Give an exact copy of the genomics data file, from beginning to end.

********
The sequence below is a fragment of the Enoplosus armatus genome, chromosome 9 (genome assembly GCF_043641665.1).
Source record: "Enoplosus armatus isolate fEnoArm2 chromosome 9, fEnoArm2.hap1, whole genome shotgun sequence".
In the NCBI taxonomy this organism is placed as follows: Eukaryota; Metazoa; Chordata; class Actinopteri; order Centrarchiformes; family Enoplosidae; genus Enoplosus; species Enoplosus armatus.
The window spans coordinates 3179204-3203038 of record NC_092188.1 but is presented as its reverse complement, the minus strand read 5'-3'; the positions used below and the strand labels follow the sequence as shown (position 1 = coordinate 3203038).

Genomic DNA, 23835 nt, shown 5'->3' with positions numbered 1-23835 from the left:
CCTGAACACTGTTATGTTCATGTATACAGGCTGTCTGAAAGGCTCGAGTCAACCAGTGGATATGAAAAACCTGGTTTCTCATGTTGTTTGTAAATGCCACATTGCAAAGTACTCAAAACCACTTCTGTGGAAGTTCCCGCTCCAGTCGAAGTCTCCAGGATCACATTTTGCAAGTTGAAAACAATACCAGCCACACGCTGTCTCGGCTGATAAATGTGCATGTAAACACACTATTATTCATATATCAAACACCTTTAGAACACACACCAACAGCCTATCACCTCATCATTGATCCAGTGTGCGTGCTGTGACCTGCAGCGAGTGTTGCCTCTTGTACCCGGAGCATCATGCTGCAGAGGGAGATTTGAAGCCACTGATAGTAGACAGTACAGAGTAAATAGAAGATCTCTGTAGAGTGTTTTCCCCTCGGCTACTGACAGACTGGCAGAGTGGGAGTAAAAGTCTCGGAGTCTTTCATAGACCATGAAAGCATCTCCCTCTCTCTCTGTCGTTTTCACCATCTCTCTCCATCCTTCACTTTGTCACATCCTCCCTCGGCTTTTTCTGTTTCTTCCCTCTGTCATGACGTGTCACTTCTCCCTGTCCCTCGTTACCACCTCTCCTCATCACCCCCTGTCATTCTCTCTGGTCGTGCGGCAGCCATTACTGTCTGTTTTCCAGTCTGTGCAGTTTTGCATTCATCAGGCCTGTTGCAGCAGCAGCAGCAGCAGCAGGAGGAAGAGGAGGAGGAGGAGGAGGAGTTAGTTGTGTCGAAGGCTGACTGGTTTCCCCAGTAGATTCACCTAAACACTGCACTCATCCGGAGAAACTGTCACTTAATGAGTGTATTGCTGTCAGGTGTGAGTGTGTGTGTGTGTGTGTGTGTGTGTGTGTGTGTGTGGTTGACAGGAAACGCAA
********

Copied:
The sequence below is a fragment of the Enoplosus armatus genome, chromosome 9 (genome assembly GCF_043641665.1).
Source record: "Enoplosus armatus isolate fEnoArm2 chromosome 9, fEnoArm2.hap1, whole genome shotgun sequence".
In the NCBI taxonomy this organism is placed as follows: Eukaryota; Metazoa; Chordata; class Actinopteri; order Centrarchiformes; family Enoplosidae; genus Enoplosus; species Enoplosus armatus.
The window spans coordinates 3179204-3203038 of record NC_092188.1 but is presented as its reverse complement, the minus strand read 5'-3'; the positions used below and the strand labels follow the sequence as shown (position 1 = coordinate 3203038).

Genomic DNA, 23835 nt, shown 5'->3' with positions numbered 1-23835 from the left:
CCTGAACACTGTTATGTTCATGTATACAGGCTGTCTGAAAGGCTCGAGTCAACCAGTGGATATGAAAAACCTGGTTTCTCATGTTGTTTGTAAATGCCACATTGCAAAGTACTCAAAACCACTTCTGTGGAAGTTCCCGCTCCAGTCGAAGTCTCCAGGATCACATTTTGCAAGTTGAAAACAATACCAGCCACACGCTGTCTCGGCTGATAAATGTGCATGTAAACACACTATTATTCATATATCAAACACCTTTAGAACACACACCAACAGCCTATCACCTCATCATTGATCCAGTGTGCGTGCTGTGACCTGCAGCGAGTGTTGCCTCTTGTACCCGGAGCATCATGCTGCAGAGGGAGATTTGAAGCCACTGATAGTAGACAGTACAGAGTAAATAGAAGATCTCTGTAGAGTGTTTTCCCCTCGGCTACTGACAGACTGGCAGAGTGGGAGTAAAAGTCTCGGAGTCTTTCATAGACCATGAAAGCATCTCCCTCTCTCTCTGTCGTTTTCACCATCTCTCTCCATCCTTCACTTTGTCACATCCTCCCTCGGCTTTTTCTGTTTCTTCCCTCTGTCATGACGTGTCACTTCTCCCTGTCCCTCGTTACCACCTCTCCTCATCACCCCCTGTCATTCTCTCTGGTCGTGCGGCAGCCATTACTGTCTGTTTTCCAGTCTGTGCAGTTTTGCATTCATCAGGCCTGTTGCAGCAGCAGCAGCAGCAGCAGGAGGAAGAGGAGGAGGAGGAGGAGGAGTTAGTTGTGTCGAAGGCTGACTGGTTTCCCCAGTAGATTCACCTAAACACTGCACTCATCCGGAGAAACTGTCACTTAATGAGTGTATTGCTGTCAGGTGTGAGTGTGTGTGTGTGTGTGTGTGTGTGTGTGTGTGTGTGGTTGACAGGAAACGCAA